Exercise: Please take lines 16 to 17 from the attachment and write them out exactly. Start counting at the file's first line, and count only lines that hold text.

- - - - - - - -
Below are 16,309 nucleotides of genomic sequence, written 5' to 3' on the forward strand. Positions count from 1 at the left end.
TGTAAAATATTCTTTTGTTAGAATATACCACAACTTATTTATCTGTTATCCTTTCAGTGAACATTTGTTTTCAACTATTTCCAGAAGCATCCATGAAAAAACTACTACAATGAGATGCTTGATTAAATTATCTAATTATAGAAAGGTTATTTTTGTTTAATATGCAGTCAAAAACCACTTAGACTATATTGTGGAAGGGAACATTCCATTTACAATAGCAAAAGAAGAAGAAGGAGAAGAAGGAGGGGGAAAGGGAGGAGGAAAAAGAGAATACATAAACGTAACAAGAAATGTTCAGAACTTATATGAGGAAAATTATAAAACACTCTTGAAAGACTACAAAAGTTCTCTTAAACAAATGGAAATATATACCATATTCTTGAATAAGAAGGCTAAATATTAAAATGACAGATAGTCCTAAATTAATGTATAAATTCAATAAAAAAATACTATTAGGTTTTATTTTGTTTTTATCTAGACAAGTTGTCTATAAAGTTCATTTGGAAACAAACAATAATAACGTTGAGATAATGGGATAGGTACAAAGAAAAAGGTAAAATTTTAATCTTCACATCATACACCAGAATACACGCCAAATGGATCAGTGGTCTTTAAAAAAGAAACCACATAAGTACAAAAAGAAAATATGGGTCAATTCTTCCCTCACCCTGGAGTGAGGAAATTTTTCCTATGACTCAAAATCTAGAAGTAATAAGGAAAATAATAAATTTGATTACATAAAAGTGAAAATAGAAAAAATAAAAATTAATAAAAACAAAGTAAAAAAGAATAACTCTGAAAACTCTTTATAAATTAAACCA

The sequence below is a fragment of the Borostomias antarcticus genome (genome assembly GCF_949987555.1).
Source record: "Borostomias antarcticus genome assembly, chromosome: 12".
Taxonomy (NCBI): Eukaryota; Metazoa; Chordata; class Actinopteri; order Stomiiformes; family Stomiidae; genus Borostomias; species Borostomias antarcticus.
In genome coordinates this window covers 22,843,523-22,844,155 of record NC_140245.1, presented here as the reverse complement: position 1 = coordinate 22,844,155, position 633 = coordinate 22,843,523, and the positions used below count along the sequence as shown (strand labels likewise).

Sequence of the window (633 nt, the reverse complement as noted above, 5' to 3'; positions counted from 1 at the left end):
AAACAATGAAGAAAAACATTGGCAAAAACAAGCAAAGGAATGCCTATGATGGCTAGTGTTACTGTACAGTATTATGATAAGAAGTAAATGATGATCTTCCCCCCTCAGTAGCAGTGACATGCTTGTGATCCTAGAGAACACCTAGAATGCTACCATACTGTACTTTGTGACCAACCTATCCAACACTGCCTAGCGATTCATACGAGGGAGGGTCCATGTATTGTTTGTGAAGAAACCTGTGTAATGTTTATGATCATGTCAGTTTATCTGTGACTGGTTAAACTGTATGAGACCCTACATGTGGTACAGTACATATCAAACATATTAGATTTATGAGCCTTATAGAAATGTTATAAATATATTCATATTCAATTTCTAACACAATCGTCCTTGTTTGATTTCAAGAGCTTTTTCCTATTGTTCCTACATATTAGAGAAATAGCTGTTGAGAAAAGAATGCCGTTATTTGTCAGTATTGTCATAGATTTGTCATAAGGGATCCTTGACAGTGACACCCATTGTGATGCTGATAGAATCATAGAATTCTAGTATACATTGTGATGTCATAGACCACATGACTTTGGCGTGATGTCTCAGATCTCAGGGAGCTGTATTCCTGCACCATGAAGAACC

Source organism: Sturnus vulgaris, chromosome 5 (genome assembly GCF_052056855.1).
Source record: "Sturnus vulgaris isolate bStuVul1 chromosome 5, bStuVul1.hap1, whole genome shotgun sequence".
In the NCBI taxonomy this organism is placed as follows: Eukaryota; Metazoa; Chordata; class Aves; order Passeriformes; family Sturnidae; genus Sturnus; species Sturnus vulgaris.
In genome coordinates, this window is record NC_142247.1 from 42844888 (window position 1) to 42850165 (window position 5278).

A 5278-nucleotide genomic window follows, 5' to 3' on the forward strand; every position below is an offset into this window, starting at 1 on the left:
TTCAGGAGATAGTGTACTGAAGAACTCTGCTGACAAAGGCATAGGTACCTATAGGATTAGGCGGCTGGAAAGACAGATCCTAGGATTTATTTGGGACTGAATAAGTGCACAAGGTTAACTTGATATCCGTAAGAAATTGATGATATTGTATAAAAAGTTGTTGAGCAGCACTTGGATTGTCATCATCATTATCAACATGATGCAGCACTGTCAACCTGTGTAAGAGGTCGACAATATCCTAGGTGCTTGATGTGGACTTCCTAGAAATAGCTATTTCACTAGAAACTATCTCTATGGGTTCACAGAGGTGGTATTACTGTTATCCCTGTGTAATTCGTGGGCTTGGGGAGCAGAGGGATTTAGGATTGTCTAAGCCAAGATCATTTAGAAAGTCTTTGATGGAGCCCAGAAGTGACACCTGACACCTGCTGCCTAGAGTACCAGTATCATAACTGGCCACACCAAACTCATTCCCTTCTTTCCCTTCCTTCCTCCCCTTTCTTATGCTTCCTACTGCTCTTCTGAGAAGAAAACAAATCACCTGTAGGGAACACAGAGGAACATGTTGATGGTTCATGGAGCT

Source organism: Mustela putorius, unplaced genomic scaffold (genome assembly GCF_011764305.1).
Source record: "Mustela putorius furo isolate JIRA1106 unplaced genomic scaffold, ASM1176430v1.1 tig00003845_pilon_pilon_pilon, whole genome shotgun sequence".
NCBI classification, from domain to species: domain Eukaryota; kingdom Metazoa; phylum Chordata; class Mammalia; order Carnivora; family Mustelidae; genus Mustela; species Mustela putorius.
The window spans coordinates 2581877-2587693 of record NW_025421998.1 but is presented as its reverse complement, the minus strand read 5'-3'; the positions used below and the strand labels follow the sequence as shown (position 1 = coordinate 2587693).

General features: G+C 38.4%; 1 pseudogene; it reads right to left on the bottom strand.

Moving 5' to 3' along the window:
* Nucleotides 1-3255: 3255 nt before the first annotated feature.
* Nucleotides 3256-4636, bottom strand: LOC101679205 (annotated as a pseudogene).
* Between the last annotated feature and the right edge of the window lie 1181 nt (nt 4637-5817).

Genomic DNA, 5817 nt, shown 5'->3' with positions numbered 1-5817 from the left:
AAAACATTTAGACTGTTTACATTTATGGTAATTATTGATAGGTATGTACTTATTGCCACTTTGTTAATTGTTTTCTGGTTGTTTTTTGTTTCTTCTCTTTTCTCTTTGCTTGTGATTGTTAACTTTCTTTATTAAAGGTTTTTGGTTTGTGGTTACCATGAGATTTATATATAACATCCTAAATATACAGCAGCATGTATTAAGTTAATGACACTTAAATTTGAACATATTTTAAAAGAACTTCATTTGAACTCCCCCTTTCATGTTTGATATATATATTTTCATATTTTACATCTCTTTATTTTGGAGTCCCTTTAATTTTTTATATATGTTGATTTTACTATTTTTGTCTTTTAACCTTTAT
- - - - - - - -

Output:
Source record: "Mustela putorius furo isolate JIRA1106 unplaced genomic scaffold, ASM1176430v1.1 tig00003845_pilon_pilon_pilon, whole genome shotgun sequence".
NCBI classification, from domain to species: domain Eukaryota; kingdom Metazoa; phylum Chordata; class Mammalia; order Carnivora; family Mustelidae; genus Mustela; species Mustela putorius.